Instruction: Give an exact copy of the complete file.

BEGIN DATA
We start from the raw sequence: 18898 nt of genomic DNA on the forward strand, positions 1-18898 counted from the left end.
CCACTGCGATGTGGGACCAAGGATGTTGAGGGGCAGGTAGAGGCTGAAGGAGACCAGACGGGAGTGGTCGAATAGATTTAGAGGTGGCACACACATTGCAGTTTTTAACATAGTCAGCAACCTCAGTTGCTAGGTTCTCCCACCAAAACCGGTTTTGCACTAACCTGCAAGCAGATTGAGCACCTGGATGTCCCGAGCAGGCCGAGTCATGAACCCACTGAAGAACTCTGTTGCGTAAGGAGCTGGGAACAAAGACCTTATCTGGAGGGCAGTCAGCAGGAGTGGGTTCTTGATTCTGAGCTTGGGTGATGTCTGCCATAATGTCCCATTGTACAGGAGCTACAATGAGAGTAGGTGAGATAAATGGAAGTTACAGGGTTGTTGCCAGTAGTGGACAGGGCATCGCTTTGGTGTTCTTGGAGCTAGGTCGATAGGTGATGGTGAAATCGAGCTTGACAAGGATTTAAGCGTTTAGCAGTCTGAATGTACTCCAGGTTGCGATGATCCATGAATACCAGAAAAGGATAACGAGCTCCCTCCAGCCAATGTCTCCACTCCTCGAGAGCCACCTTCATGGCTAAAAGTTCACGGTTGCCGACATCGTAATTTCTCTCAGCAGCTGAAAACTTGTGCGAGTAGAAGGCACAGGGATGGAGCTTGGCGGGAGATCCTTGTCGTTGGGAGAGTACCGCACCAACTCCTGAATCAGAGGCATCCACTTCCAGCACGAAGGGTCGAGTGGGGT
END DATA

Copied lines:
We start from the raw sequence: 18898 nt of genomic DNA on the forward strand, positions 1-18898 counted from the left end.
CCACTGCGATGTGGGACCAAGGATGTTGAGGGGCAGGTAGAGGCTGAAGGAGACCAGACGGGAGTGGTCGAATAGATTTAGAGGTGGCACACACATTGCAGTTTTTAACATAGTCAGCAACCTCAGTTGCTAGGTTCTCCCACCAAAACCGGTTTTGCACTAACCTGCAAGCAGATTGAGCACCTGGATGTCCCGAGCAGGCCGAGTCATGAACCCACTGAAGAACTCTGTTGCGTAAGGAGCTGGGAACAAAGACCTTATCTGGAGGGCAGTCAGCAGGAGTGGGTTCTTGATTCTGAGCTTGGGTGATGTCTGCCATAATGTCCCATTGTACAGGAGCTACAATGAGAGTAGGTGAGATAAATGGAAGTTACAGGGTTGTTGCCAGTAGTGGACAGGGCATCGCTTTGGTGTTCTTGGAGCTAGGTCGATAGGTGATGGTGAAATCGAGCTTGACAAGGATTTAAGCGTTTAGCAGTCTGAATGTACTCCAGGTTGCGATGATCCATGAATACCAGAAAAGGATAACGAGCTCCCTCCAGCCAATGTCTCCACTCCTCGAGAGCCACCTTCATGGCTAAAAGTTCACGGTTGCCGACATCGTAATTTCTCTCAGCAGCTGAAAACTTGTGCGAGTAGAAGGCACAGGGATGGAGCTTGGCGGGAGATCCTTGTCGTTGGGAGAGTACCGCACCAACTCCTGAATCAGAGGCATCCACTTCCAGCACGAAGGGTCGAGTGGGGT